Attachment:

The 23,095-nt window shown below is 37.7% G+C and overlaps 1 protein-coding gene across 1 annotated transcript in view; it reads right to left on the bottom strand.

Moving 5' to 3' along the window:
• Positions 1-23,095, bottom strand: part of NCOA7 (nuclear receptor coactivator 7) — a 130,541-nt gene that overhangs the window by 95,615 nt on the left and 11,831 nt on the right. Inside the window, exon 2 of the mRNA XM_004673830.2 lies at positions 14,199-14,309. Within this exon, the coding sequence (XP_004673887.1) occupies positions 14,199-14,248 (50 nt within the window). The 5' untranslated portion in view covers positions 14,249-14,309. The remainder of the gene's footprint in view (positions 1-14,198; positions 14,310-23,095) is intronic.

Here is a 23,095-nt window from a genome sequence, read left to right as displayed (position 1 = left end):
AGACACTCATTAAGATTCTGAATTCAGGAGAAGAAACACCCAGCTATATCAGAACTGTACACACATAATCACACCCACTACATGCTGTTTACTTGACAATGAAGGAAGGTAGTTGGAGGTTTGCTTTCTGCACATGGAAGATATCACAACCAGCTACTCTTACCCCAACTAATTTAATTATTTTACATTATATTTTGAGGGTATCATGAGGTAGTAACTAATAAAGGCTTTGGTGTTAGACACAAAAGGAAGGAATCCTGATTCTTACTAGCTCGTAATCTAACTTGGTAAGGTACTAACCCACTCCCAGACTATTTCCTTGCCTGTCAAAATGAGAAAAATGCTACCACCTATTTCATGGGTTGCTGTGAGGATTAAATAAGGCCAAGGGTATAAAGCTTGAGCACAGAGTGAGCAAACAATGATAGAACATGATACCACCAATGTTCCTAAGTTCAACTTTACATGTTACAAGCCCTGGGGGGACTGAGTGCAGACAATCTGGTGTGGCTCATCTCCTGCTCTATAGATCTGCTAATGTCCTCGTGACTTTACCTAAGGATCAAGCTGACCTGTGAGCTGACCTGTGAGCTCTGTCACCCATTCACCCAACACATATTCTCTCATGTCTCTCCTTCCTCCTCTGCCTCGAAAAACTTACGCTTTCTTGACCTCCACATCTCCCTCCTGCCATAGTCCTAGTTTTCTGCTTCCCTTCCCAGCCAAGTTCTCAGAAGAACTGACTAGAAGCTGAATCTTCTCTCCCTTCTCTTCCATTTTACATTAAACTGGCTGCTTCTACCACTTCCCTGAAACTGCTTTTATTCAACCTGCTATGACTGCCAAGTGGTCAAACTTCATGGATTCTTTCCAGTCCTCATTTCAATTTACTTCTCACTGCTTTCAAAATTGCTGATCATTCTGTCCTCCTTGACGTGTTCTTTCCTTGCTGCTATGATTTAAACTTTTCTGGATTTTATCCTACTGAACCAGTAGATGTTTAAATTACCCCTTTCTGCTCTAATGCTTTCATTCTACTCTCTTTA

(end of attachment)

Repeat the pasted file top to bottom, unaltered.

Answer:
The 23,095-nt window shown below is 37.7% G+C and overlaps 1 protein-coding gene across 1 annotated transcript in view; it reads right to left on the bottom strand.

Moving 5' to 3' along the window:
• Positions 1-23,095, bottom strand: part of NCOA7 (nuclear receptor coactivator 7) — a 130,541-nt gene that overhangs the window by 95,615 nt on the left and 11,831 nt on the right. Inside the window, exon 2 of the mRNA XM_004673830.2 lies at positions 14,199-14,309. Within this exon, the coding sequence (XP_004673887.1) occupies positions 14,199-14,248 (50 nt within the window). The 5' untranslated portion in view covers positions 14,249-14,309. The remainder of the gene's footprint in view (positions 1-14,198; positions 14,310-23,095) is intronic.

Here is a 23,095-nt window from a genome sequence, read left to right as displayed (position 1 = left end):
AGACACTCATTAAGATTCTGAATTCAGGAGAAGAAACACCCAGCTATATCAGAACTGTACACACATAATCACACCCACTACATGCTGTTTACTTGACAATGAAGGAAGGTAGTTGGAGGTTTGCTTTCTGCACATGGAAGATATCACAACCAGCTACTCTTACCCCAACTAATTTAATTATTTTACATTATATTTTGAGGGTATCATGAGGTAGTAACTAATAAAGGCTTTGGTGTTAGACACAAAAGGAAGGAATCCTGATTCTTACTAGCTCGTAATCTAACTTGGTAAGGTACTAACCCACTCCCAGACTATTTCCTTGCCTGTCAAAATGAGAAAAATGCTACCACCTATTTCATGGGTTGCTGTGAGGATTAAATAAGGCCAAGGGTATAAAGCTTGAGCACAGAGTGAGCAAACAATGATAGAACATGATACCACCAATGTTCCTAAGTTCAACTTTACATGTTACAAGCCCTGGGGGGACTGAGTGCAGACAATCTGGTGTGGCTCATCTCCTGCTCTATAGATCTGCTAATGTCCTCGTGACTTTACCTAAGGATCAAGCTGACCTGTGAGCTGACCTGTGAGCTCTGTCACCCATTCACCCAACACATATTCTCTCATGTCTCTCCTTCCTCCTCTGCCTCGAAAAACTTACGCTTTCTTGACCTCCACATCTCCCTCCTGCCATAGTCCTAGTTTTCTGCTTCCCTTCCCAGCCAAGTTCTCAGAAGAACTGACTAGAAGCTGAATCTTCTCTCCCTTCTCTTCCATTTTACATTAAACTGGCTGCTTCTACCACTTCCCTGAAACTGCTTTTATTCAACCTGCTATGACTGCCAAGTGGTCAAACTTCATGGATTCTTTCCAGTCCTCATTTCAATTTACTTCTCACTGCTTTCAAAATTGCTGATCATTCTGTCCTCCTTGACGTGTTCTTTCCTTGCTGCTATGATTTAAACTTTTCTGGATTTTATCCTACTGAACCAGTAGATGTTTAAATTACCCCTTTCTGCTCTAATGCTTTCATTCTACTCTCTTTA